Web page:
Tuesday, December 16, 2008
5 days and 4 nights at a super luxe resort in Mexico. Without the kids. I didn't really believe it was happening until I was on the airplane, fully absorbed in my book, a baby cried--and I almost started to laugh when I realized it wasn't mine...!
At first it was like my husband and I were re-learning how to dance with each other. We kept looking for baby accoutrements on the security conveyer belt, we held hands and it felt odd that our arms weren't pulling wheeled carseats or screaming toddlers.
But, very quickly, the old moves came back to us. Perfect weather, white sand beaches, drinks with umbrellas in them and one of the most beautifully designed hotels I have ever seen didn't hurt. For 5 days we covered all the "re"s. Recharging. Rejeuvinating. Reconnecting. Remembering. That was a sort of surprise: Having the luxury of time and concentration to think back and remember everything from a funny comment somebody made at our wedding, to the first trip we took together (to El Salvador) and how excited and nervous we were, to our first apartment and the time I presented frozen spinach pie as a home-cooked meal. The stories bubbled to the surface, apropos of little, our minds uncluttered by logistics, schedules, naptimes, needs of children.
We covered a bunch of the "un"s too. Unwound. Unplugged. Understood. We took the time to think about and understand our life, ruminate on where we are going, plan and map out our future with wide-eyed excitement instead of necessity.
At the risk of sounding hyperbolic: It was pretty magical. And of course I was torn about leaving my kids, but the guilt became theoretical by day 2--an internalization of the social script that I am "supposed" to feel bad about "deserting" my children. I obviously missed them, especially when I saw little boys splashing around in the pool, showboating for their parents, smiling big toothy grins and running on the beach. But I missed them in a way that made my chest pull with love, not with shame.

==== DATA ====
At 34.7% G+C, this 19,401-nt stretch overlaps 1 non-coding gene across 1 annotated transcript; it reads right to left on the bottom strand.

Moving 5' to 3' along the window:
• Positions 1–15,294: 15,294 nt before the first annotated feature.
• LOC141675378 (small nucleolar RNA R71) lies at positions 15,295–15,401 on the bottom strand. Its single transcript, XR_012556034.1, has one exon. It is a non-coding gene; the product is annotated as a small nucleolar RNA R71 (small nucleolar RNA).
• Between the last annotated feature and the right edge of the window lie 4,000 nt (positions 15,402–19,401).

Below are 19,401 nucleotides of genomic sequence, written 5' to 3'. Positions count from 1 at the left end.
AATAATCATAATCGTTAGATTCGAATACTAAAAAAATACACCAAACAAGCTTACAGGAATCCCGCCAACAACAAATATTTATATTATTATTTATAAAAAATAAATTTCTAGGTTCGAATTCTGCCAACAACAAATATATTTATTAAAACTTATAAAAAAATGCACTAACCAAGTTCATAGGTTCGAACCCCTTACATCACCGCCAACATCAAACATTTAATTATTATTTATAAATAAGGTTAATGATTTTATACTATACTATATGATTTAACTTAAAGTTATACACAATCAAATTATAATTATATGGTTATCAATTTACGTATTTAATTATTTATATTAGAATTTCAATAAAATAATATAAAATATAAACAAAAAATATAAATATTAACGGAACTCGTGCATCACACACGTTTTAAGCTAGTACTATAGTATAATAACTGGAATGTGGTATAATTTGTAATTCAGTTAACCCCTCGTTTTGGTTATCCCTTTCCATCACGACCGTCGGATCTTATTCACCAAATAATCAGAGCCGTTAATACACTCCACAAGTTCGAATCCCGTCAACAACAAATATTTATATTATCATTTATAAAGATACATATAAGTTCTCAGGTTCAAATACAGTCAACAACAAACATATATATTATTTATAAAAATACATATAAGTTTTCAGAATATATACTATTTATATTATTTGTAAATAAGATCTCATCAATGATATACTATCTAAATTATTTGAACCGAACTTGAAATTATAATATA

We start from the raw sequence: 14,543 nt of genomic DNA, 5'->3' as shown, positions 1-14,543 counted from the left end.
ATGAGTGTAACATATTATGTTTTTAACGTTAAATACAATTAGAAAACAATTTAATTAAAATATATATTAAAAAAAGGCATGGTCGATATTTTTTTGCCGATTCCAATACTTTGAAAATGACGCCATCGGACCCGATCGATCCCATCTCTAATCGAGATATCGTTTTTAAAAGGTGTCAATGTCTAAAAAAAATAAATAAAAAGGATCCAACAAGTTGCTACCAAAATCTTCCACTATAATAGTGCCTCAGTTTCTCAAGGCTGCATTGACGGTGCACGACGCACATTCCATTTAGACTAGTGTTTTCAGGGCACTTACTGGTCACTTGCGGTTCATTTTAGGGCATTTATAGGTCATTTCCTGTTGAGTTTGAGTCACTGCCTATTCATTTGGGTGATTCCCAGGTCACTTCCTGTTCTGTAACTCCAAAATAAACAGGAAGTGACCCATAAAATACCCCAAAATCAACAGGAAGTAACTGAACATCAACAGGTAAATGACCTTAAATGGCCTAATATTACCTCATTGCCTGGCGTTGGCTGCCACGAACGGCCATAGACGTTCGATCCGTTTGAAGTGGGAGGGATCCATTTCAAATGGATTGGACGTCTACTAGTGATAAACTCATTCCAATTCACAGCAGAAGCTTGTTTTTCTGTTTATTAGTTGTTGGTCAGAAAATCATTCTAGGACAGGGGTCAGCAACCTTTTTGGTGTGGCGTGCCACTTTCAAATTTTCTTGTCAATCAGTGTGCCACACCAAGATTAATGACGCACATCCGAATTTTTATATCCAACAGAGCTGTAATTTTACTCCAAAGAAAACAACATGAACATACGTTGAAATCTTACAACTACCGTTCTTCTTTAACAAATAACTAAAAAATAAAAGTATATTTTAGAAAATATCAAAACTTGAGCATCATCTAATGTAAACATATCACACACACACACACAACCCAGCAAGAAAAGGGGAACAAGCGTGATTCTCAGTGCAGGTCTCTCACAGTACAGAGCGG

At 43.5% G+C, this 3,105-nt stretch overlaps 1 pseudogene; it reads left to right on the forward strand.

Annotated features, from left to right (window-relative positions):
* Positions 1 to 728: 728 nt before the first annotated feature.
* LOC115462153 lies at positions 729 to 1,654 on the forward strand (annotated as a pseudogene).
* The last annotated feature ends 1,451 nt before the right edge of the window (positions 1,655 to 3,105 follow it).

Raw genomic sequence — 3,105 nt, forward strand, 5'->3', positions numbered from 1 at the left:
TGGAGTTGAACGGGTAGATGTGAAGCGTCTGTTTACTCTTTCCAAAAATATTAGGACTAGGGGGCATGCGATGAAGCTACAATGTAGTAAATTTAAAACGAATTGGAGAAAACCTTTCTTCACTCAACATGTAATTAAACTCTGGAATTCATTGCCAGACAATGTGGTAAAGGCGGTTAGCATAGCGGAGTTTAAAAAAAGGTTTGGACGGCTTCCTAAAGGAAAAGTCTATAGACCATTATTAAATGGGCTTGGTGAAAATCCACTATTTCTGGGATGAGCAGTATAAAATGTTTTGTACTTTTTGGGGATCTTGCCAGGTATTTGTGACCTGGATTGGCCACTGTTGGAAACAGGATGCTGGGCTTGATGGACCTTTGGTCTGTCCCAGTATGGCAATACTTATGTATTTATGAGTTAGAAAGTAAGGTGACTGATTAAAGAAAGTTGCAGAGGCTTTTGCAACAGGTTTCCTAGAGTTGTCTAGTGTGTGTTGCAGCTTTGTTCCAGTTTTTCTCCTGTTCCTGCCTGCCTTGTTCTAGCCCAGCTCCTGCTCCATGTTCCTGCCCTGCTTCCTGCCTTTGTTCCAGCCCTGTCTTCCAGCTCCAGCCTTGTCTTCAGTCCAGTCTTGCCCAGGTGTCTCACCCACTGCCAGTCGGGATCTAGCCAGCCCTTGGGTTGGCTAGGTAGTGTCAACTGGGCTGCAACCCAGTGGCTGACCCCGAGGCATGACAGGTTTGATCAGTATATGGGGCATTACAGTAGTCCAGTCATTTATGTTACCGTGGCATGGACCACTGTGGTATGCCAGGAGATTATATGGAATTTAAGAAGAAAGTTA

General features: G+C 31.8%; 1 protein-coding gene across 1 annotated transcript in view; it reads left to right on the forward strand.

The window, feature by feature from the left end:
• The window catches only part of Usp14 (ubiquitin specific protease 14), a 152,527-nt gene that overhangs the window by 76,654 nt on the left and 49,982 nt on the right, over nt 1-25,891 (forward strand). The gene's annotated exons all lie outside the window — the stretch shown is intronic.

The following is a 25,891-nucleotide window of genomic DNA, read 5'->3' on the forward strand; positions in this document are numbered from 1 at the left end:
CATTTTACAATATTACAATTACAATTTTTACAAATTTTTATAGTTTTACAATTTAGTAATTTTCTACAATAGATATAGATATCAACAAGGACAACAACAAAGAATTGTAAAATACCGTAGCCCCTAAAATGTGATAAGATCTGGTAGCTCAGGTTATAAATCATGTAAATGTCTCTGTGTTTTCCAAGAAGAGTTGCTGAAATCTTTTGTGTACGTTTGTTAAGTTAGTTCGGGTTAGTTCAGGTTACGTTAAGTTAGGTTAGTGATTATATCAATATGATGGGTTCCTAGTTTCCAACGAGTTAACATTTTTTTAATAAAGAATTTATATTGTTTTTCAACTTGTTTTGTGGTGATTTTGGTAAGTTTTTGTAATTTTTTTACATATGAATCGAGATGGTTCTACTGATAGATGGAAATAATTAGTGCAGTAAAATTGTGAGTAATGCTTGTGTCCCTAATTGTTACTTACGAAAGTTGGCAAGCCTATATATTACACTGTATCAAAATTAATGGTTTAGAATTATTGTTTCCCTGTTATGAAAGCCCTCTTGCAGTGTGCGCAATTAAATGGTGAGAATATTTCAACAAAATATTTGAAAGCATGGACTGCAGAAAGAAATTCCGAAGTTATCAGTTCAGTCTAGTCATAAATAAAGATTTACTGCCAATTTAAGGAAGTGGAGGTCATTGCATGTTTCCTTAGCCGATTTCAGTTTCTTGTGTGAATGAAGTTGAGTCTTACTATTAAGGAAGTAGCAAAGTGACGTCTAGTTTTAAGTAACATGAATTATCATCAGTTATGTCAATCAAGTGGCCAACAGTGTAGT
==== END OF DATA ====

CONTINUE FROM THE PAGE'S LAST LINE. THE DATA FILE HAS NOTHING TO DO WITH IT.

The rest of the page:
It got me wondering about some of the reactions I received when I told people about our vacation before we left. One close friend who is not yet a mother told me that her parents never went away together, alone, and she thinks their marriage suffered because of it. Another friend who is a mom told me to "pretend you don't feel guilty even though you obviously will." Yet another mom friend asked me if my husband was forcing me to go. All of these sentiments were voiced with the passion and certainty often reserved for politics and love.
Why are there such strong reactions to how we choose to spend our time after we have kids? And do we all--secretly or openly--condemn parents who choose to get away without their kids? Is it selfish?
I personally think that our trip was selfish. But lots of the things I choose to do would be technically selfish, I'm guessing? Getting a pedicure instead of spending time with my son would be selfish. Reading a novel (just finished "The Story of a Marriage"--amazing story-telling)? Weekly dinners with girlfriends? Spending money on something frivolous? Selfish, selfish, selfish, right?
When I was talking about this with my husband, who has a clarity of purpose I often envy and who feels no guilt about leaving the kids for a few days, he said, "It's important for us to do this" and I immediately nodded my head in agreement. I knew that the trip was good for us. "And it's important for the babies too," he said. I sort of laughed, thinking about our 3 year old and our 1 year old weighing the import of us escaping to hot tubs and 5 star restaurants versus playing peek-a-boo with them.
"No I mean it," he said.
I looked at him expectantly.
"It's important for our kids to have parents who are in love with each other and who have a marriage that is as strong in 20 years as it is right now," he said. And suddenly the trip didn't seem quite so selfish anymore.